Programmed cell death protein 1 is a transmembrane protein expressed on various immune cells, including T cells, B cells, and natural killer cells [13]. Programmed cell death protein 1 plays an inhibitory role by binding its ligand (PD-L1), which is found on antigen-presenting cells and tumor cells. This PD-1 and PD-L1 interaction results in inhibition of tumor cell apoptosis by T cells, so the immune response against the tumor becomes blocked [14]. Thus, immune checkpoint inhibitor agents targeting both PD-1 and PD-L1 could reactivate cytotoxic T cells to work against cancer cells [15]. Various immune checkpoint inhibitor anticancer drugs targeting the PD-1/PD-L1 checkpoint have been approved for clinical use in some cancers, including metastatic melanoma, non-small-cell lung carcinoma (NSCLC), renal cell carcinoma, and UC. Additionally, there are ongoing clinical trials in other solid tumors and hematological cancers [15, 16, 17].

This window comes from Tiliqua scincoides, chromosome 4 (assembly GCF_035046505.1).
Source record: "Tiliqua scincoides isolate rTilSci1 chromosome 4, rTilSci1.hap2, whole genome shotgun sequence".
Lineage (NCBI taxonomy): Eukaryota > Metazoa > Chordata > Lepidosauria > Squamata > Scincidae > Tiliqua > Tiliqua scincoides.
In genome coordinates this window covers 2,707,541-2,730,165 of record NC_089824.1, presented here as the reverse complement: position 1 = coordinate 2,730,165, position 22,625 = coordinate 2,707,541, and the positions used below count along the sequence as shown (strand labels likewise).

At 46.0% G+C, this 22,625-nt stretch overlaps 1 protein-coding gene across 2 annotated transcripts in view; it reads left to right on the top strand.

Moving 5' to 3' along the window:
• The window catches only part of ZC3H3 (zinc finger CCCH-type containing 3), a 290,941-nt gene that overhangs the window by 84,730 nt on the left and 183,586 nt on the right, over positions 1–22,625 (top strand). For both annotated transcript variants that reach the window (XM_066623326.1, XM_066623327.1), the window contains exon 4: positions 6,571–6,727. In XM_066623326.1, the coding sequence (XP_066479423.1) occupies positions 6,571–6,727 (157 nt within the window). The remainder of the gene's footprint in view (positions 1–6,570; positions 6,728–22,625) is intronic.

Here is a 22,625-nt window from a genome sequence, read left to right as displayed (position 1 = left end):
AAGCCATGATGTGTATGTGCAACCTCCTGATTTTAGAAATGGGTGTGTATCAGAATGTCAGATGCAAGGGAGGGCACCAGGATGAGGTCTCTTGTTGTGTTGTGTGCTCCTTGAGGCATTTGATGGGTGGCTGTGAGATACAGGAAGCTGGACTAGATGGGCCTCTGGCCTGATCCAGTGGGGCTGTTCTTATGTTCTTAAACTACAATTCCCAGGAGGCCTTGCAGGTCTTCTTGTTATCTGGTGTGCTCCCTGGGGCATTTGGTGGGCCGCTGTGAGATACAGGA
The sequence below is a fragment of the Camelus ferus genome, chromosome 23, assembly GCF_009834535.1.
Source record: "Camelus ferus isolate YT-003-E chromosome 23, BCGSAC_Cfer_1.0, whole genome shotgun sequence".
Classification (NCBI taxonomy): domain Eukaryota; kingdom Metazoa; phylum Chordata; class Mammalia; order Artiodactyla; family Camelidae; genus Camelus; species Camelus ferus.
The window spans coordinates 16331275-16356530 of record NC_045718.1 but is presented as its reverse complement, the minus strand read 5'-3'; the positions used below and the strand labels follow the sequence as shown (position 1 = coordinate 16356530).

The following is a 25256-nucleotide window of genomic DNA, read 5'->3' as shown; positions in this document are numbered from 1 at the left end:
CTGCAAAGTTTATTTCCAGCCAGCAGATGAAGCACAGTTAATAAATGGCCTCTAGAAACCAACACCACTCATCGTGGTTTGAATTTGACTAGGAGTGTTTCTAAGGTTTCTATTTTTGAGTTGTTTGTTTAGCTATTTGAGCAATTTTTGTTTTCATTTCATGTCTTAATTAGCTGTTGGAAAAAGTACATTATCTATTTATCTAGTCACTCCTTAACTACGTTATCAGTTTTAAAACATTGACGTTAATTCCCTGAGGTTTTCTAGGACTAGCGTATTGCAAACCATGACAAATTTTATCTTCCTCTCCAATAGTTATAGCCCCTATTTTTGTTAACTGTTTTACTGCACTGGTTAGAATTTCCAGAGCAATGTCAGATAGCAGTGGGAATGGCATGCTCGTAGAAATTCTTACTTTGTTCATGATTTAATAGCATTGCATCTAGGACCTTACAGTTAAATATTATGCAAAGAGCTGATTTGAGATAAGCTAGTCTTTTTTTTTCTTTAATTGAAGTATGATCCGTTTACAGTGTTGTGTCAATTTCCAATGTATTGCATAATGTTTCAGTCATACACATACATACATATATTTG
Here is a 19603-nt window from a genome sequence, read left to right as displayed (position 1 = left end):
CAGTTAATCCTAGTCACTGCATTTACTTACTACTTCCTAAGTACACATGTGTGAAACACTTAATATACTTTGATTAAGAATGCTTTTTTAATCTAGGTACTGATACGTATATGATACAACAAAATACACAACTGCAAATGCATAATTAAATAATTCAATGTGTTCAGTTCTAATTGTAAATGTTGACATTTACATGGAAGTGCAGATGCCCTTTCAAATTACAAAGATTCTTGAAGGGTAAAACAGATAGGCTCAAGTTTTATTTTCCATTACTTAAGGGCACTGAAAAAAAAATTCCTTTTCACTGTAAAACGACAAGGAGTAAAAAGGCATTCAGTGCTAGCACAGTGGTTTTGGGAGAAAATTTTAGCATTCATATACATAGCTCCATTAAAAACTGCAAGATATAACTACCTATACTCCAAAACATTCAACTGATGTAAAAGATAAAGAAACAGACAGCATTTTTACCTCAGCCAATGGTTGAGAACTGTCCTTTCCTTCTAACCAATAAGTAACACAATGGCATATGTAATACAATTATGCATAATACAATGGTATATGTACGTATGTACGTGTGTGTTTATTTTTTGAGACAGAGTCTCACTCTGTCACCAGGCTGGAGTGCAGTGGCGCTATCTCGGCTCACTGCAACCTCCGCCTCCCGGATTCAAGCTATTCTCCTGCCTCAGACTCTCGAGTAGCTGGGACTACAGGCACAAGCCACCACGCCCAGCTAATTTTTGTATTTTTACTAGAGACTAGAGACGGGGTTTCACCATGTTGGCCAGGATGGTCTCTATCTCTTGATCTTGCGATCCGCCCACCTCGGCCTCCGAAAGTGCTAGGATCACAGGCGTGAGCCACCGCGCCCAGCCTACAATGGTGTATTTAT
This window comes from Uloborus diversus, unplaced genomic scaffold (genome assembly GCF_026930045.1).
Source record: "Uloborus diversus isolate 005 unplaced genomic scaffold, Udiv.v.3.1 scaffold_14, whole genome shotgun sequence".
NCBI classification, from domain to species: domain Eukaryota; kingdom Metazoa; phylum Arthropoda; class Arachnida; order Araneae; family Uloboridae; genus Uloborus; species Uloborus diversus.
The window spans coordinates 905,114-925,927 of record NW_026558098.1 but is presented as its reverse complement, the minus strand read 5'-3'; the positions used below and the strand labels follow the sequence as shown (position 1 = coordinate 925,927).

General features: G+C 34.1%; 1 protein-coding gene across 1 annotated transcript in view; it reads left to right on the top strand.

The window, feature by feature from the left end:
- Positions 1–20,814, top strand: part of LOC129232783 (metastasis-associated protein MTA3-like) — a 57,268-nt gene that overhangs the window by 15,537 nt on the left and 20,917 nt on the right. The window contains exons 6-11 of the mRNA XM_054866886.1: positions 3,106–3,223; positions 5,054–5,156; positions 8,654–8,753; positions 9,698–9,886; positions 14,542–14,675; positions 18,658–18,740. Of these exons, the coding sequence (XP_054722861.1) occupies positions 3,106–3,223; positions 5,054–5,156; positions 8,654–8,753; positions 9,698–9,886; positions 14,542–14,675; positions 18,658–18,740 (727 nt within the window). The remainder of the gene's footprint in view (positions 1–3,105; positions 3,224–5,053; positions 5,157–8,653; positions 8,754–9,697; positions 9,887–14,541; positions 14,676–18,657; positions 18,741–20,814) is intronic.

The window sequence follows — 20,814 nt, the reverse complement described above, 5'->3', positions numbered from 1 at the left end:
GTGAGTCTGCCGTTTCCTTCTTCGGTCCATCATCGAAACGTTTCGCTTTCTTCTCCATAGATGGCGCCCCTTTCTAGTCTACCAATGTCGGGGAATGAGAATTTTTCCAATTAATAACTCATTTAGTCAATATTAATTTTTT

The accumulating data over the past few years indicate that the determination of PD-1 and PD-L1 plays a vital role in choosing candidate carcinomas likely to benefit from the treatment and as predictive biomarkers. Immunohistochemistry (IHC) is widely used to detect the presence of these proteins. However, heterogeneity of tumor expression, the lack of a consistent scoring system, and the presence of different companion biomarkers on different IHC assay platforms, such as Ventana SP263, Ventana SP142, Dako 22C3 (Dako, Carpinteria, CA, USA), and Dako 28-8 (Dako), cause controversial results in the literature [10, 18, 19]. Thus, data comparisons between different assays, especially in NSCLC, show significant variability [20, 21, 22]. Programmed death ligand 1 expression has been reported in 20-30% of UCs [18]. Previous studies have shown that PD-L1 positivity correlates with the TNM T-stage as well as worse survival in UC patients with a high PD-L1 positivity compared with patients with a low PD-L1 positivity [23]. However, Davick et al. did not identify a significant difference in OS between patients with PD-L1-positive and those with PD-L1-negative tumors in their cohort [10]. Additionally, although not statistically significant, patients with PD-L1-positive tumors had slightly better OS compared to PD-L1-negative ones in their study [10]. Similar findings were also reported, particularly in viral-related cancers (vulvar and cervical squamous cell carcinoma [SCC], oropharyngeal SCC, and Merkel cell carcinoma) and in NSCLC and melanomas. This is thought to be related to the elicitation of the immune response by these tumors [10].